If you don’t immediately recognize Michael Gurney, you’ll know him by his voice. He’s the man behind the mic as the emcee for events from the school district’s Christmas concerts to the Chamber of Commerce’s Business Excellence Awards to the fear-inspiring narrator (and author) of the annual Terror at the Cannery haunted house.
When he speaks, Gurney’s voice is both deep and theatrical, every word spoken as though it’s chosen with great care.
As president of the Prince Rupert Toastmasters Club, area director for northwest B.C. and coach for Kitimat, Gurney said he was initially a reluctant participant.
“It’s ironic and it’s a little bizarre to say I don’t like the limelight, because I often end up serving as master of ceremonies or making speeches,” Gurney said.
Gurney moved to Prince Rupert from the Lower Mainland in 2011 to work at the Port of Prince Rupert. With a background at BC Hydro and a national non-profit society, he is now a communications consultant.
He said his move came with some trepidation. “I’d heard wild stories about the fact that Prince Rupert enjoys parties,” Gurney said with a laugh.
But the celebrations he found and immersed himself in were of a different nature. He describes Prince Rupert with literary references.
“It’s that sense of interconnectedness that I found both surprising and immediately appealing,” he said. “Much like a mystery novel, you can begin to understand the stories and interwoven narratives that compose the fabric of this colourful community.”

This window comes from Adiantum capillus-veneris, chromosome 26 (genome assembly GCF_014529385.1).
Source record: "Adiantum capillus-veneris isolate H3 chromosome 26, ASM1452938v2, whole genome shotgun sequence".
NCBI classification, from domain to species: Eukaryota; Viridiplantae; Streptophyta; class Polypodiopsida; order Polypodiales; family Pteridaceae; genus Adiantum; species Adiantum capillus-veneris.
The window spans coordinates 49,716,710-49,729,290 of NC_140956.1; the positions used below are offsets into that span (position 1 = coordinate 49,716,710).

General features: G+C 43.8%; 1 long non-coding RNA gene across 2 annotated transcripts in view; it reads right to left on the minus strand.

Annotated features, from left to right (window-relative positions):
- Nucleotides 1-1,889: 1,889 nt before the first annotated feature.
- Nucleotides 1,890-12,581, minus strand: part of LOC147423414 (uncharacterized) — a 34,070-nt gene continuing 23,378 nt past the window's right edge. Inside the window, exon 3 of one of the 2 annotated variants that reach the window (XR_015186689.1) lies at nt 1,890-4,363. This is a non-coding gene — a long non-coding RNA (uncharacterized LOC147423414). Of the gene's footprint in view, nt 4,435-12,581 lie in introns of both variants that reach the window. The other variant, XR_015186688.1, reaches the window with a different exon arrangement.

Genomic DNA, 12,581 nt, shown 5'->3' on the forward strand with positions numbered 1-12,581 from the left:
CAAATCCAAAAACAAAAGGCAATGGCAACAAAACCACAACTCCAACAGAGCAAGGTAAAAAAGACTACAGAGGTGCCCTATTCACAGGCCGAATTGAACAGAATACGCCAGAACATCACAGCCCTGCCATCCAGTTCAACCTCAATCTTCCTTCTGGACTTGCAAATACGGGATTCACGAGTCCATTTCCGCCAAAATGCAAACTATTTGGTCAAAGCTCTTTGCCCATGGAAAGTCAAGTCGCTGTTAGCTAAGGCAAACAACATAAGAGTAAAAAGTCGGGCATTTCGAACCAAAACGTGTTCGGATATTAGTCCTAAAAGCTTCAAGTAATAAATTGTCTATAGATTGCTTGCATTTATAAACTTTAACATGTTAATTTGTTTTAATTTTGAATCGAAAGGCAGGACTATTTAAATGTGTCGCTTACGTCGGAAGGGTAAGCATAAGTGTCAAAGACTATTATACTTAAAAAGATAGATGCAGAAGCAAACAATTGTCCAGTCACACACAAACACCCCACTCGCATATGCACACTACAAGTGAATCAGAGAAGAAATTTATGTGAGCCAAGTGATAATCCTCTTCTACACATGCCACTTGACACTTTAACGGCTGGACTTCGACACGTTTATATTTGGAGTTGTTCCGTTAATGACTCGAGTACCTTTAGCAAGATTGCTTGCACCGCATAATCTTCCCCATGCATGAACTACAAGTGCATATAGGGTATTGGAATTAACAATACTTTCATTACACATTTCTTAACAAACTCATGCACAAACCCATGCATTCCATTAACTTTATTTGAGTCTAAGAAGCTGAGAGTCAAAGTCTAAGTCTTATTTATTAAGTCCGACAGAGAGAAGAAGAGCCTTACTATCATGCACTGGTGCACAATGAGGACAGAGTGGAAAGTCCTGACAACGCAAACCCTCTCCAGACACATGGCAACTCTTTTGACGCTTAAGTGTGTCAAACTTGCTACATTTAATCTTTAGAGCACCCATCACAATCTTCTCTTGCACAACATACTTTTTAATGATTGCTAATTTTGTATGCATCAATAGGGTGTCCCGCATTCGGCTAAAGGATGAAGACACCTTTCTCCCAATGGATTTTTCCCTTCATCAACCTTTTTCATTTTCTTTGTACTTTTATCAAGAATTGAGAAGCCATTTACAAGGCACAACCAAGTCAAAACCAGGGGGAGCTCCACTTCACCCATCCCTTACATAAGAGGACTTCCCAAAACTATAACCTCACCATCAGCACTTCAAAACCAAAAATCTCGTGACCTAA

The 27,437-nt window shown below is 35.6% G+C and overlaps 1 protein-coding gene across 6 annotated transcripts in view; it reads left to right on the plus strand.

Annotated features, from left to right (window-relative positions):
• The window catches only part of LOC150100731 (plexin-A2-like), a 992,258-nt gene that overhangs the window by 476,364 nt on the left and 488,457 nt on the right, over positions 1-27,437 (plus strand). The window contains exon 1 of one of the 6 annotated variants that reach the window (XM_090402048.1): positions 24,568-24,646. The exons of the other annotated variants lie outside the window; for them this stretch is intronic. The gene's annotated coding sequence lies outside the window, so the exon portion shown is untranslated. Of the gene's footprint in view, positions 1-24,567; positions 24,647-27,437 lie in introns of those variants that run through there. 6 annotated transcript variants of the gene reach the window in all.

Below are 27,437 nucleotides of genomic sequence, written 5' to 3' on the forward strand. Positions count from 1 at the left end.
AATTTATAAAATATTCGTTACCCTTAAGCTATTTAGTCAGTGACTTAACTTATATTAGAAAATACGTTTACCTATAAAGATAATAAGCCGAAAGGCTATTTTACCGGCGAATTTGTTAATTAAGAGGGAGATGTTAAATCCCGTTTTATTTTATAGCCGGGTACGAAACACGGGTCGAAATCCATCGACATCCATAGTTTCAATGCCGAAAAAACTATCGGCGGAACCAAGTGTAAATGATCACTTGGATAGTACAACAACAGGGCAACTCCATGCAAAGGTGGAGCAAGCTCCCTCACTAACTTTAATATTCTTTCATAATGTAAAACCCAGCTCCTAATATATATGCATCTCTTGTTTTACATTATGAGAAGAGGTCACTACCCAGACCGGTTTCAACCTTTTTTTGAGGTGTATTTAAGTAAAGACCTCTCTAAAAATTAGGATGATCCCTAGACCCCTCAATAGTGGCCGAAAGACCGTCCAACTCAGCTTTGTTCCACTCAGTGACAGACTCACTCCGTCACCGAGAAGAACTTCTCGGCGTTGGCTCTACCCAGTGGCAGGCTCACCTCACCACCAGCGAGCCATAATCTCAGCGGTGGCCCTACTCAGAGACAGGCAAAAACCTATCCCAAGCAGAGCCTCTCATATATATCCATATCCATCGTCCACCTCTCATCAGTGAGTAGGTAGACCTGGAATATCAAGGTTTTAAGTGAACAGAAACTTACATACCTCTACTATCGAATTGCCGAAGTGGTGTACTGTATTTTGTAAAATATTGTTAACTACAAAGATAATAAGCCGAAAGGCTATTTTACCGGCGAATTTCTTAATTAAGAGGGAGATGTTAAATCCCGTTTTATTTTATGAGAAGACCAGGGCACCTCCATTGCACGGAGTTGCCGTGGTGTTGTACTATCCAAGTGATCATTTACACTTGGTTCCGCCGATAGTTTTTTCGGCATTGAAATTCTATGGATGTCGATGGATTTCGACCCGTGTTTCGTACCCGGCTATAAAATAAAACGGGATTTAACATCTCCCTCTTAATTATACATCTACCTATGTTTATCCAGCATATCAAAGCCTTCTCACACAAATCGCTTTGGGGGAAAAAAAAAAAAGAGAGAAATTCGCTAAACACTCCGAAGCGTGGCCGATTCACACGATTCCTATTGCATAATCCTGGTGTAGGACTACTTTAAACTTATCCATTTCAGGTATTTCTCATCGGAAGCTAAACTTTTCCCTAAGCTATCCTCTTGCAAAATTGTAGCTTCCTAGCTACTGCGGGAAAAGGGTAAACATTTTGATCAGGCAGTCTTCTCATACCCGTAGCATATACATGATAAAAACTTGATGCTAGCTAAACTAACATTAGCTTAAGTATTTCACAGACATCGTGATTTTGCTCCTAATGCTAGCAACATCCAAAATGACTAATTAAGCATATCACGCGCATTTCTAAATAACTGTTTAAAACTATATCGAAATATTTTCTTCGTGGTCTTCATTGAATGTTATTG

Off the clock, Gurney has three main passions that can be found in all he does: creativity, historical consciousness and community enrichment.
“I try to look for opportunities to combine these three things. Helping other people connect the dots with respect to stories or respect to history. Finding ways to support people as they themselves enrich the community. In all of that, expressing creativity.”
One of the ways he fulfils his mandate is through mentorship. Gurney’s name has appeared in previous Northern View Heart of Our City profiles, notably Erik Langille who praised his mentor.
Gurney said this role was inspired by the people who were fundamental in his life when he was young.
“I realized at that time in my life that these were very impressive individuals, not only for their accomplishments and their intelligence but also the fact that they were willing to take time to listen to a young person like myself and then to engage. At the time, in my innocence and my foolishness, I still was smart enough to say ‘When I’m a grown-up, I want to be that kind of person for other young people,’” Gurney said.
“It’s wonderful to be able to remember a promise you declared to yourself from decades ago and then follow through on that. Of course, the result is seeing an investment in young people and young business people and young leaders really flourish.”
Gurney also serves on the board for the Port Edward Historical Society, which oversees the North Pacific Cannery. He’s been involved in Harbour Theatre productions — on and off stage — the Northwest Regional Heritage Fair and his work with the Kaien Island Trail Enhancement Recreation Society involves planning and rebuilding literal connections through a trail system.
But Gurney requests not to be called this week’s Heart of Our City. He sees himself more as an artery to the heart.
“I just carry blood vessels from those places in this body of people — our community — to places where the work is being done.
“I realized that life wasn’t just about doing things well. The thing that endures is relationships. And the only thing that we can really invest ourselves in of lasting importance is other people,” Gurney said. “The greatest joy I have in my life is working in concert with other people to achieve great things.”
This volunteer doesn’t have plans to drop the mic anytime soon.